Housing demand cools

Nearly two thirds (63%) of NAEA member agents said they experienced cooling market conditions in March, as first-time buyers in particular stayed away.

Less than a quarter (22%) of house sales were to first-time buyers in March, down from nearly a third (30%) in February.

Mark Hayward, the NAEA’s managing director, said: “We would always expect to see an event as monumental as a general election having an impact on the property market.

“But what makes this election so interesting is that no one knows what the result will be.

“And with housing policies featuring so prominently in all three main parties’ manifestos, buyers in particular are holding off to see what will happen.

“The outcome of the election will impact first, second, third and last-time buyers.”

Just under half (48%) of NAEA member agents favoured the Conservatives’ pledge to build 200,000 new starter homes for the first-time buyer market, compared to 6% who backed Labour’s proposal to boost housebuilding rates to 200,000 a year by 2020.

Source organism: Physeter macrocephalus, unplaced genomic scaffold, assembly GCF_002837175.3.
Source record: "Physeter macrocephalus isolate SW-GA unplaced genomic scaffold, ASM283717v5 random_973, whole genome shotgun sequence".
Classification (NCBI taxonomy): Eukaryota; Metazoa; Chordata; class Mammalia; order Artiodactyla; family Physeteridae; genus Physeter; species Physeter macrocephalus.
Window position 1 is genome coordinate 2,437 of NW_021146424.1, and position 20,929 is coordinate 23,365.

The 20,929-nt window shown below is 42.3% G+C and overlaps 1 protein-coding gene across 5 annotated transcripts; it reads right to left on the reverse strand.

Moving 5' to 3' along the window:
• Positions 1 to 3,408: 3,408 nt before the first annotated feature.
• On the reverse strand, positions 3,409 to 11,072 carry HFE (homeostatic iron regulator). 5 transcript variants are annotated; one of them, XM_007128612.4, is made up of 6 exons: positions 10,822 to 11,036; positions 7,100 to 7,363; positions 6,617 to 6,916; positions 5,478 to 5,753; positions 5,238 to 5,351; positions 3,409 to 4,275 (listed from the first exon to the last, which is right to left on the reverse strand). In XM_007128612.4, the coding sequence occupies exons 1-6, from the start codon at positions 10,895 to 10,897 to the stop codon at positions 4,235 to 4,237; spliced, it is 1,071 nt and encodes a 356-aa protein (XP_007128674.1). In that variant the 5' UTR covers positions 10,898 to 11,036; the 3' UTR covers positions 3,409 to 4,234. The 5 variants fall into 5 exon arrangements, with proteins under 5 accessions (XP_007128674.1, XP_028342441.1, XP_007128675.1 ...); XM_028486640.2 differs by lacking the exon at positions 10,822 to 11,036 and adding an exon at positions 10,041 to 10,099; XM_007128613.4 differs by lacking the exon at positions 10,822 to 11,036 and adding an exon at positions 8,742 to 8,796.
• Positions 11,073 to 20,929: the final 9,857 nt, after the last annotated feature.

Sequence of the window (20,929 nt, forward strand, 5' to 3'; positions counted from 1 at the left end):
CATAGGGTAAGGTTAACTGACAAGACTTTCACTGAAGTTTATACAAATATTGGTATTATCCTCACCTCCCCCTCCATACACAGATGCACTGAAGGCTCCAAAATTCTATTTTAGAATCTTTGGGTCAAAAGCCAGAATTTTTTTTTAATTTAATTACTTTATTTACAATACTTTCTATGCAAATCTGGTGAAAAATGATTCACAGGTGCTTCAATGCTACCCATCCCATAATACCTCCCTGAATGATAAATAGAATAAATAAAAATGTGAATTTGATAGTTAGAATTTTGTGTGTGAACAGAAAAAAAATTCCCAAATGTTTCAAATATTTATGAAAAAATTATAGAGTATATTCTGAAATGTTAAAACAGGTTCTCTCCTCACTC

However a third (31%) felt more defeatist – saying that none of the proposed policies from political parties will straighten out the market.

Hayward seemed to agree, adding: "It’s all very well proposing to build 200,000 houses, but planning law, lack of infrastructure and available labour can make this process so lengthy that it may be 10 or 20 years until we see this, by which time demand will be greater.”

Supply rose by 12% in March per NAEA branch as houses stayed on the market longer due to a nervousness from buyers.

Demand fell, as there were 343 registered house hunters per branch in March compared to 406 in September 2014.